Oh. My. God. What happened to my sweet, soft-spoken, generally polite and obedient child? Some days, I still see glimpses of him. Other days, it’s like we need an exorcist.
He will throw a full-body tantrum because I used the wrong color milk cup (note to self: the cup or at least the lid should always be blue). He will scream as if being stabbed with one thousand knives when I attempt to wipe his runny nose. He will cry as if his life is ending when I pause Paw Patrol so that we can start dinner.
And some of the things that come out of his mouth! I wouldn’t be more surprised if his head started spinning around while he spoke in tongues. “Don’t talk to me like that,” he will spit at me with real venom in his voice. “Don’t touch me,” he will whine as he ducks to avoid my kiss.
I get that he is asserting his independence and that this is developmentally appropriate but that doesn’t mean it doesn’t suck. It most definitely does suck. Especially in public. And in front of friends and relatives. And even when it’s just me.
It is never pleasant when someone is blantantly rude to you and it is especially unpleasant when that person wouldn’t exist but for the sacrifice of your belly, regular sleep schedule and most of your free time. I mean, come on! I planned you an elaborate superhero third birthday party and now you’re going to hide in the bathroom the whole time because it “hurt” when I wiped your bottom!? (To be fair, you did tear yourself away from the bouncy castle in time to poop in the potty instead of your undies so big props for that, but still, toilet paper does not hurt).
Generally, I am able to be extremely patient with my kiddo’s less than stellar behavior. It was actually one of my biggest pre-baby worries–that I wouldn’t be patient enough and would thereby permanently damage my child’s mental well-being through constant criticism and admonishments to “just hurry up already.” In fact, I’m honestly not bothered by much of the standard toddler doddling and lollygagging. I can roll with it and even cajole him into going faster with humor and minor bribes. But now . . .
Now we’ve reached a whole other level of irritating behavior. Some of it is still pretty laughable even while super annoying. For instance, Henry loves to tell me and my husband to “walk away” whenever we are doing something he doesn’t like. Picture trying to wrestle your post-shower wet three year old into pull ups and pajamas while he screams “Walk away, mommy!” at the top of his lungs.
On the other hand, some of this new threenager behavior is purposeful, hurtful, even dangerous. For instance, he will jump and land, or throw something, nearly injuring one of his three-month old sibilings and then insist on doing it again after we’ve told him his behavior is not acceptable. Then we have time out. Which results in a fully-body tantrum and, usually, being carried to his room, “Walk away, daddy!” echoing down the hallway.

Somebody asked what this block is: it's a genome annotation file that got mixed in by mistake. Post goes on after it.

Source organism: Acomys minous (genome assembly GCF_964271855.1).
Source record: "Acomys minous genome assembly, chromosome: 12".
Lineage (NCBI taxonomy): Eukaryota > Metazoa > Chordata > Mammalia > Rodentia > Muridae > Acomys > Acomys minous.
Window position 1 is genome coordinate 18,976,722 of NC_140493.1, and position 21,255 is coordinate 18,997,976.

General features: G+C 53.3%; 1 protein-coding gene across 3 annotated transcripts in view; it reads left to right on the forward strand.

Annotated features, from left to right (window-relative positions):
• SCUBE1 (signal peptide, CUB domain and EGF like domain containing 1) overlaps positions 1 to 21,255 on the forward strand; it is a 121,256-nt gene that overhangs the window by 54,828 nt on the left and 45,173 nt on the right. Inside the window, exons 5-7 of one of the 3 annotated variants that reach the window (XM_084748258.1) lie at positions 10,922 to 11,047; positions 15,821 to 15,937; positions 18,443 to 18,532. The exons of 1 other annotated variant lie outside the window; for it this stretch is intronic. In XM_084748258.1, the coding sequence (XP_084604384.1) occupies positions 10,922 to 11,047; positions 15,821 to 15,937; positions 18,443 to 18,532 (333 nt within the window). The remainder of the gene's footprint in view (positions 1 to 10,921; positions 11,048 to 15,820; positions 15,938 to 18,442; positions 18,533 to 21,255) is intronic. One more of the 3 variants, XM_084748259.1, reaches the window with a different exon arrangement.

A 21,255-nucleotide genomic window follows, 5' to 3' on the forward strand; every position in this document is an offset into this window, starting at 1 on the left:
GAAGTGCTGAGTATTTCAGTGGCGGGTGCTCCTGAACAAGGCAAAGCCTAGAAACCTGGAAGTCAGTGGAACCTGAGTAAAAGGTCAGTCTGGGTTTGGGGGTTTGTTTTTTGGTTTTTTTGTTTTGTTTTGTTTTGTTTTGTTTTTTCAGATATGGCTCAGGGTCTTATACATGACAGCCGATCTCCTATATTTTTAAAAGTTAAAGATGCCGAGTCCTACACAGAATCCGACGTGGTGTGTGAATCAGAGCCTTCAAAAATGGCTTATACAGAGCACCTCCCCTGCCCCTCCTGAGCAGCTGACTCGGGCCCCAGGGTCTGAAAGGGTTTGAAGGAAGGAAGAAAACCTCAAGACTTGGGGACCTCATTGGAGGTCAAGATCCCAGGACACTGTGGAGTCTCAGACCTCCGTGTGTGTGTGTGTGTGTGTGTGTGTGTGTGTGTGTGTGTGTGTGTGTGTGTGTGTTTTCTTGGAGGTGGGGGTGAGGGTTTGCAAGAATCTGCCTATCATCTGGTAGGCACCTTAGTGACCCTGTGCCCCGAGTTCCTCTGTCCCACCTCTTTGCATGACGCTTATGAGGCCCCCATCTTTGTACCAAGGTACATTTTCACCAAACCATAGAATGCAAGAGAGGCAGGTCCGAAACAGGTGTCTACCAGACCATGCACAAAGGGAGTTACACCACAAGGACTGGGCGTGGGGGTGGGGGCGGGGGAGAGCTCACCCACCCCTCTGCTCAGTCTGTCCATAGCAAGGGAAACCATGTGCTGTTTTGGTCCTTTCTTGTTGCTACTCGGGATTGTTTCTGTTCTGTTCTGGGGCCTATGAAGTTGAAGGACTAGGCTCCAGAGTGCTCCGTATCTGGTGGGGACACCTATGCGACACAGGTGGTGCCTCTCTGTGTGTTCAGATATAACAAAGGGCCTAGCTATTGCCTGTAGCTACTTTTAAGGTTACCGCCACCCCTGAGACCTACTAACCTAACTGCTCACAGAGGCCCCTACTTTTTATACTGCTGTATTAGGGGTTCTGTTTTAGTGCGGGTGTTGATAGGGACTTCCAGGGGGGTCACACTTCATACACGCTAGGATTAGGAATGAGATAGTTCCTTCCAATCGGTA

And the lying, oh my god, he is such a liar. He lies about the most silly things, like whether the dog got fed or whether he brushed his teeth already. And he lies about everything related to the potty. For better or worse, we used Annie’s fruit snacks to potty train; two bunnies for a poop, one for a pee. Last night, I asked Henry how many times he pooped at school so I could dole out his treats. “Ten times!” he reported gleefully. We compromised on two poops and three pees.
Still, he is not such a liar that he actually intends to deceive. If I ask him whether he is trying to “trick” mama by claiming daddy already brushed his teeth, he will readily admit he is. It is too adorable to really get mad about it, but I do try to emphasize that telling the truth is important. I know it will be important later, assuming we all survive to reach age four.
Probably the most teenage like behavior that has recently developed is Henry’s ability to apparently participate in an extended conversation and then not remember a single word I just said. His listening has actually gotten so bad I suggested to my husband that we call the doctor to have his ears checked. My husband laughed, pointing out that Henry could easily hear whenever I mention the iPad or Halloween candy, even from across the house. Clearly, we are dealing with a selective hearing disorder, something I was prepared to deal with at 13 but not three. I’m afraid there is not nearly as much of a difference between the two ages as I had assumed.